SABBAT - Charisma

Sabbat - Charisma

10 / 12 songs
71:27 / 56:57 minutes
***** *****
Pure Steel

Bandpage

Many bands are labelled cult artists from their followers, but few actually deserve that title, like for instance Sabbat from Japan. They started as a black thrash metal trio in the mid-Eighties, back then heavily influenced by Venom. Although the band has only recorded eight studio albums between 1991 and 2003, their official history consists of 140 items: 44 live albums, 41 EPs, 1 box set, 3 demos, 17 split releases, 3 DVDs and 3 video cassettes. And that’s only the last time I counted. At their busiest, they made it to nearly 20 releases per year!

The Far East metal pioneers decided to re-release their longplayer Charisma (originally titled Karisma) from 1999, back then released as a Japanese language CD version and an English language vinyl LP. This is therefore the first time these tracks are available in digital format.

It’s obvious from the beginning that Sabbat had back then already strongly evolved from their rather simple origins. Their music is sometimes described as samurai metal, but let’s face it: that’s just a label and nothing more. The seven tracks were at times rather expansive, with Den Of Hades more than twelve minutes long. Sabbat skilfully combine brash old school black thrash like early Sodom and Venom with a narrative quality that finds room for melodic guitar leads and even occasional bass solos. The vocals are dirty, gritty and have a manically hysteric quality that give the songs the semblance of black metal fairytales.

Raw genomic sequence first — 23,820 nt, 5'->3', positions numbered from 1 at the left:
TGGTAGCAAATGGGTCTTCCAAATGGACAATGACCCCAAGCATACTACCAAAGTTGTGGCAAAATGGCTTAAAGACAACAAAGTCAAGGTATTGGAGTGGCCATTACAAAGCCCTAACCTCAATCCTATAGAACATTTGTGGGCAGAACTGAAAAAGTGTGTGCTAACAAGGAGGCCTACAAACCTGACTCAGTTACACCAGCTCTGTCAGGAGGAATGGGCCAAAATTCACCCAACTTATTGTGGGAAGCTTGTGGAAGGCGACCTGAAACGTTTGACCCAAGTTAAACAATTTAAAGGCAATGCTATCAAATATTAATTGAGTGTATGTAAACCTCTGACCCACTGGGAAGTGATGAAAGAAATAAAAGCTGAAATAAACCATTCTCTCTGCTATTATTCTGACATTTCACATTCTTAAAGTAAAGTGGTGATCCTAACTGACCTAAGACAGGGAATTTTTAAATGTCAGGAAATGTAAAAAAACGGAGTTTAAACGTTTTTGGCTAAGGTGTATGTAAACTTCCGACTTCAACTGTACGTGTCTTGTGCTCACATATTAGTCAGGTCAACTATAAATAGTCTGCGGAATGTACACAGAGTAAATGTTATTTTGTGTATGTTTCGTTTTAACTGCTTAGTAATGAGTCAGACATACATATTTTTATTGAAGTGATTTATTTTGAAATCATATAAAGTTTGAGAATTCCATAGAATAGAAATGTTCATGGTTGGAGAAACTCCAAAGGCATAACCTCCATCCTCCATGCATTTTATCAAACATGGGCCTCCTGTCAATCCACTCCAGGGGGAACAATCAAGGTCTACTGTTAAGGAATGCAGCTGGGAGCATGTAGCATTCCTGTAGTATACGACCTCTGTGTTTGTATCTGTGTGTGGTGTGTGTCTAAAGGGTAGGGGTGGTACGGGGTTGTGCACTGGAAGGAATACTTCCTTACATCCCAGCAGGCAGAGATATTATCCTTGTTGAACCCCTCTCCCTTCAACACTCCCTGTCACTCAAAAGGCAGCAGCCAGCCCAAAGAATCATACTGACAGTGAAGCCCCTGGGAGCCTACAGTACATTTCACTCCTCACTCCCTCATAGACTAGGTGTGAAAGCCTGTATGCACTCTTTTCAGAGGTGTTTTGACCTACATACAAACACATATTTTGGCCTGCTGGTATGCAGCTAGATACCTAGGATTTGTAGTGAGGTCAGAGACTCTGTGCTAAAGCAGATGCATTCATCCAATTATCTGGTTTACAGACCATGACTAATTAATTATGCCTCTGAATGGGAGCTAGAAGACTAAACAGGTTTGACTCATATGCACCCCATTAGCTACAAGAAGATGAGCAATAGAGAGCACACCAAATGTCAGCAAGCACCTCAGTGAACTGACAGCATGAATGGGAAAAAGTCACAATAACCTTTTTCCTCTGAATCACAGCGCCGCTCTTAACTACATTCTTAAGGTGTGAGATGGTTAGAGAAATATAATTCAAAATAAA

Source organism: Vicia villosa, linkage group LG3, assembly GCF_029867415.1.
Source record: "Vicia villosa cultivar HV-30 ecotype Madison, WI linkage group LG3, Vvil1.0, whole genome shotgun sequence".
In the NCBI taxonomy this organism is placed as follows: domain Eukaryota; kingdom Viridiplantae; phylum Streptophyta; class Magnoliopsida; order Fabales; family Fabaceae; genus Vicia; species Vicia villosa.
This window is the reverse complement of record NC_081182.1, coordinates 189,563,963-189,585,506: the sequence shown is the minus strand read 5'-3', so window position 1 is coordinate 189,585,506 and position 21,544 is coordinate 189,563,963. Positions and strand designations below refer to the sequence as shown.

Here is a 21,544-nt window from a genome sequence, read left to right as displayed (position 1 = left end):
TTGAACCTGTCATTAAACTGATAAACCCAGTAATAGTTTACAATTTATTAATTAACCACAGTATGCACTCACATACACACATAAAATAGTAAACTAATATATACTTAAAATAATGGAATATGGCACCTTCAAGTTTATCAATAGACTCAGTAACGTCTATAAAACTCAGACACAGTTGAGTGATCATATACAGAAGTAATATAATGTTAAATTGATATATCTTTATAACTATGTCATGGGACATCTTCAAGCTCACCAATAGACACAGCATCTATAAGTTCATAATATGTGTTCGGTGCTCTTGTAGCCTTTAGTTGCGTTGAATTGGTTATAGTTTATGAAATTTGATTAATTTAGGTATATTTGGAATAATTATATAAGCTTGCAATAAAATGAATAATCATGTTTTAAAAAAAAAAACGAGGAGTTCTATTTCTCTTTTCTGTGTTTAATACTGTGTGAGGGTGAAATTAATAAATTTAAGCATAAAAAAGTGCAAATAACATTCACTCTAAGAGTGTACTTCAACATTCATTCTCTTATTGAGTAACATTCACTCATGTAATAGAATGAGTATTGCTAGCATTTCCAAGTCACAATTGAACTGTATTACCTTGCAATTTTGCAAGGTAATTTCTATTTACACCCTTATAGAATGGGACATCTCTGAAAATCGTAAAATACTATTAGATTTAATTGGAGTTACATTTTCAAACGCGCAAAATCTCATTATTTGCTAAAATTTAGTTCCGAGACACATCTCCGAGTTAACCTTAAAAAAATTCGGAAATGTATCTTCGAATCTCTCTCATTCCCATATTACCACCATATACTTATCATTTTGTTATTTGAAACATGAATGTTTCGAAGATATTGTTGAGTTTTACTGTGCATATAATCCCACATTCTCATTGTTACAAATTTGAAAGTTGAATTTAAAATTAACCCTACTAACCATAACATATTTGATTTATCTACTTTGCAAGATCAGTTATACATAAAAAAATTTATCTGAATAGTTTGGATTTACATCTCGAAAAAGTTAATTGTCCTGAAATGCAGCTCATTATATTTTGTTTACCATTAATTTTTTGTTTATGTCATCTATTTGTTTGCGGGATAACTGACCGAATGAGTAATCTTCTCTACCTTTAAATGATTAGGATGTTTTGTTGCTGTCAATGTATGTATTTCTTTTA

The album concludes with three bonus tracks taken from their albums Disembody, Karmagmassacre and Satansword. It’s especially the fifteen minute epic Nekromantik which once again displays perfectly the Sabbat’s uniqueness in the metal world.

To celebrate the band’s twenty-fifth anniversary, Charisma comes with the additional tribute album 25 Years Of Black Fire – A Tribute To Sabbat, starting with a rare track from Sabbat’s first EP, followed by eleven bands from eleven different countries. Apart from Japanese metal band Metalucifer, founded by Sabbat’s bass player and vocalist Gezol, there are only obscure bands covering everything from thrash and black metal to groove rock. Some contributors could have done with a better recording quality though.

The first disc is the vital one and should be warmly recommended to every fan of extreme metal. Even though Sabbat have been around for a quarter century and have released far over one hundred records, their music is still hard to find.

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